The easy answer, without resorting to what Paul argues, would be the logical one. In Acts 8, Philip preaches to the Samaritans. Philip had the ability to perform miraculous signs, but did not have the ability to pass those on to others. The apostles come to Samaria, and “through the laying on of the apostles’ hands the Holy Spirit was given.” (Acts 8:18) The logical conclusion may be stated: The apostles could pass on the miraculous gifts; those to whom they imparted the gifts could not pass them on further; therefore the miraculous gifts must end when the last person on whom the apostles laid their hands died. That would put the miraculous abilities ending in the late first or early second centuries.
Paul, however, does not use that argument. Instead, he says that the miraculous abilities were incomplete. “We know in part, and we prophesy in part.” (v. 9) When “that which is complete” (v. 10) comes, that which is partial will end. So what did he consider complete? It couldn’t be the end of the world, as already demonstrated. It couldn’t be heaven, for the same reason. It couldn’t be some reign by Jesus on earth, because Paul had no such concept. Based on verse 9, it must be when knowledge of God’s will and prophecy are complete. That happened at the completion of what we call the New Testament. The only alternative would be that we do not have the “good, and acceptable, and complete will of God.” (Rom 12:2) Then we are put in the position of having no faith and hope, because our faith is in something that could change tomorrow, and our hope could shift from day to day.
Regardless of what Paul means by “that which is complete,” he makes a compelling argument against the use of miraculous abilities. Whether they were to continue indefinitely or not, the use of those abilities is indicative of a childish mind. Those who would say that we have those abilities today, and should use them, are saying that God has been unable to bring his church into maturity in two millennia. Yes, there are individuals who are still immature in the church, but the church has grown beyond the basics. He calls the miraculous abilities “childish things” (v. 11) and like seeing oneself in a bad mirror (v. 12).
Some people take the last phrase of verse 12 and misapply it. Some turn it around, making it say God will know us even as we know His truth. Others say we shall know (which is the condition of the end of the miraculous) when God acknowledges or knows us. This comes from an unfortunate translation in the King James Version. “Then shall I know, even as also I am known.” In the original Greek, however, Paul says “I shall know, just as I have been known.” The being known is something that has already been completed. When the miraculous ends, Paul would know the mind of God as surely as God already knew Paul’s mind. This is further confirmation that the miraculous, immature abilities would end when God finished giving his complete word. There are those (Mormons, Jehovah’s Witnesses, Christian Scientists, for example), who believe this word was not completed until the late 19th or early 20th century. Those groups, though, can’t agree what the completed word of God is; just that the Bible isn’t it. Paul, however, believed that the completed knowledge of God would come either in his day or shortly thereafter. (He said, “I shall know.”)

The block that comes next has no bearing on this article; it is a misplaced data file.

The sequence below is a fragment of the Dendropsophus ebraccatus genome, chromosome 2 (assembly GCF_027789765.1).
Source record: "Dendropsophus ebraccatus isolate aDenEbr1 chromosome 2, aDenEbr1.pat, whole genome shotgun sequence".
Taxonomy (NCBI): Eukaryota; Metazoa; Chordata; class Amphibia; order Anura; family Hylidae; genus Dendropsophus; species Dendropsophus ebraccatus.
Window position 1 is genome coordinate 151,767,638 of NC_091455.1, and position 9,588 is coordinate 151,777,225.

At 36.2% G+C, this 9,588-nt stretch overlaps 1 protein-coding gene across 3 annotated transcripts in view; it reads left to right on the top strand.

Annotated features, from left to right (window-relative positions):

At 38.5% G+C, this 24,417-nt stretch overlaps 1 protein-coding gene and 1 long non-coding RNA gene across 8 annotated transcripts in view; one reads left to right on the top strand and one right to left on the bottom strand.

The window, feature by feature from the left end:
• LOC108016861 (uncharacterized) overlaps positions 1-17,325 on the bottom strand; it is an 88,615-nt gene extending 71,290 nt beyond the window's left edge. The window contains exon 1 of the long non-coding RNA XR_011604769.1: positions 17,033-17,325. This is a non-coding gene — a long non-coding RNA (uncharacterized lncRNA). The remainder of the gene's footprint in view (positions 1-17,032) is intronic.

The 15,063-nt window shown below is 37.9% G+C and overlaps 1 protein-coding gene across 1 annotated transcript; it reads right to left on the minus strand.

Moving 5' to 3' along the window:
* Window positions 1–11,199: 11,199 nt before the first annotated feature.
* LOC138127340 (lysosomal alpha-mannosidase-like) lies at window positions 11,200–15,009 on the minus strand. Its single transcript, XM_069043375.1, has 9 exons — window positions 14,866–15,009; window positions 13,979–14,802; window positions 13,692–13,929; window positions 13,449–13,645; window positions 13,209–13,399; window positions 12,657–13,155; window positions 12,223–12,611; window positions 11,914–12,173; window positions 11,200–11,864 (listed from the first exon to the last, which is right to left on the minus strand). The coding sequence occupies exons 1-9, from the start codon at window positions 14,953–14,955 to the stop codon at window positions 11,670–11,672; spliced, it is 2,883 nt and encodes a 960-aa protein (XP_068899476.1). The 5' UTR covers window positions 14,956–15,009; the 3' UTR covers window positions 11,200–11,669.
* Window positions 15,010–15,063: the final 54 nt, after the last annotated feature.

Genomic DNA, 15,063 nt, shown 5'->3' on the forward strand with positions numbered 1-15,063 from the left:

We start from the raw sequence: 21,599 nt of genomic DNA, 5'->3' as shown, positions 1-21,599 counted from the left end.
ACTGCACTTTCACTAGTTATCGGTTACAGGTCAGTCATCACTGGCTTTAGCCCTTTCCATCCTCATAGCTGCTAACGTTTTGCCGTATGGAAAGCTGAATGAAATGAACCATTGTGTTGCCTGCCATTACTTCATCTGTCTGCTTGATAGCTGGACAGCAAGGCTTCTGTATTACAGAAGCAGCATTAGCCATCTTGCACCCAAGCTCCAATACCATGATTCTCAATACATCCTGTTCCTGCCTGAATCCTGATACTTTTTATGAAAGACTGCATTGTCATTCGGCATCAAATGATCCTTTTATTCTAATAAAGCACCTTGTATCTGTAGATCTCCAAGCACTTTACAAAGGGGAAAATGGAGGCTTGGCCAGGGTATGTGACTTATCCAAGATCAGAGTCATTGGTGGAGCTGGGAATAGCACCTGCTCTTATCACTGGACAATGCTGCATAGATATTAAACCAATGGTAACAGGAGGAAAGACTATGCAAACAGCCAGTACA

The arc that is now divided over chapters 12, 13, and 14 of 1 Corinthians really consists of four parts. Chapter 12 says the miraculous abilities were designed to bring the church together, although immature Christians were using them to cause separations. The first part of chapter 13 says love is a better way than the miraculous gifts. Whether they were to continue indefinitely or not, the use of miraculous abilities is indicative of a childish mind.The last part of chapter 13 says that the miraculous and immature will end when the church grows to maturity. Then chapter 14 says that while all the miraculous abilities had their place, the church was putting too much emphasis on the least important of those abilities, that of speaking in a human language not learned in the normal way (today called “speaking in tongues”).
Unfortunately, many people have taken chapter 13 out of context. They have emphasized the importance of love, while devaluing the temporary nature of the miracles. This is not to say that love should not be emphasized; it should. The second half of the chapter, though, completes the thought of the first part. Love is a more excellent way; but it is more excellent because it is permanent and mature. The miracles are inferior because they were temporary and immature. There is always danger in taking a passage out of context. In this case, perhaps, the danger is enhanced by the artificial chapter divisions